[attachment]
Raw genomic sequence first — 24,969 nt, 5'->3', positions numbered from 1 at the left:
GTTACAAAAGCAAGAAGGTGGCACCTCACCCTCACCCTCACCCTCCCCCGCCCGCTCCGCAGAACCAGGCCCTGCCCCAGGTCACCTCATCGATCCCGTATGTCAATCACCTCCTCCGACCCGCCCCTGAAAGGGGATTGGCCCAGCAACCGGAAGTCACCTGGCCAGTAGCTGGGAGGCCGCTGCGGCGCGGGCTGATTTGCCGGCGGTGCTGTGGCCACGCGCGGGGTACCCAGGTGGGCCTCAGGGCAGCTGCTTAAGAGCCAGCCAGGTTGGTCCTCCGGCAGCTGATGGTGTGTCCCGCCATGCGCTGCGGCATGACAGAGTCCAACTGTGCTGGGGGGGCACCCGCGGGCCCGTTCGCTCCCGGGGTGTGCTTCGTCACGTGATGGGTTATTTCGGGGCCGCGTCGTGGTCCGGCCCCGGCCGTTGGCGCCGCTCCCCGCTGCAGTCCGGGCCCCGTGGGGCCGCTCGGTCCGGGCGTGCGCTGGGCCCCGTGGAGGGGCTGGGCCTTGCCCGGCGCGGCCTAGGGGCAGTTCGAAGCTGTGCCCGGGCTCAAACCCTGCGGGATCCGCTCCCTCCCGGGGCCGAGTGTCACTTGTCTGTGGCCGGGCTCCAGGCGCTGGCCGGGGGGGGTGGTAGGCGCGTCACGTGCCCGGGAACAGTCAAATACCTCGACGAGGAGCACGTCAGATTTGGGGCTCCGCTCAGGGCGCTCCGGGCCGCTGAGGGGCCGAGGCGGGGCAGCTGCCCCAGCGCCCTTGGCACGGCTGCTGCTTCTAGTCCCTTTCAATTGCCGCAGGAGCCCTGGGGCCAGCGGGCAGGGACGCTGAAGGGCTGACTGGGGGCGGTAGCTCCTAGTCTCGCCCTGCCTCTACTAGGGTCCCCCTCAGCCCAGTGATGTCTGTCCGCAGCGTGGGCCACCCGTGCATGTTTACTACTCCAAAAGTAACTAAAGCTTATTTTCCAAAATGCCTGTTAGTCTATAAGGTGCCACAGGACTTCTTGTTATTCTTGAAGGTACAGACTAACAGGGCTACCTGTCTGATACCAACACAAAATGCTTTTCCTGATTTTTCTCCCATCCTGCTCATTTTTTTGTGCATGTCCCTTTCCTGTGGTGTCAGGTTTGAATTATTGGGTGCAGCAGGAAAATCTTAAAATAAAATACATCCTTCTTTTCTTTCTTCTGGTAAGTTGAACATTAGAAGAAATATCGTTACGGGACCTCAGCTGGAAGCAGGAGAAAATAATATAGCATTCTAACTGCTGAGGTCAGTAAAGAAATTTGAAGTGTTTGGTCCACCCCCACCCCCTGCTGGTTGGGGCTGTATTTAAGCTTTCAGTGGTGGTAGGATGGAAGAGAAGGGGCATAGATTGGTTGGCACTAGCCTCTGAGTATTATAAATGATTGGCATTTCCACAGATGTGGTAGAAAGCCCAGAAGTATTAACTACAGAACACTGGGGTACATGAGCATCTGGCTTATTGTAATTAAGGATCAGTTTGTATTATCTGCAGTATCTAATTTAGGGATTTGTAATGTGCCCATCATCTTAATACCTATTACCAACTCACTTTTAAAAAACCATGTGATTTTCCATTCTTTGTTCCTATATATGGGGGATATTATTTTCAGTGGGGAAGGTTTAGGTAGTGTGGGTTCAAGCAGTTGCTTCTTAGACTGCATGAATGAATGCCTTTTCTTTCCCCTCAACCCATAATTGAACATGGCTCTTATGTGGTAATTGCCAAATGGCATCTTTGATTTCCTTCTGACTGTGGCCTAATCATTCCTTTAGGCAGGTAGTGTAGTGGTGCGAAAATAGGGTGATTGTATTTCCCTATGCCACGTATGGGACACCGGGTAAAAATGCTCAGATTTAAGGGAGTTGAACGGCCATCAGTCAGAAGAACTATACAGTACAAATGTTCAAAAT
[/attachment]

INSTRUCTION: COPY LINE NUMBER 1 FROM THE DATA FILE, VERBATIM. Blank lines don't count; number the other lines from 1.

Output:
Raw genomic sequence first — 24,969 nt, 5'->3', positions numbered from 1 at the left: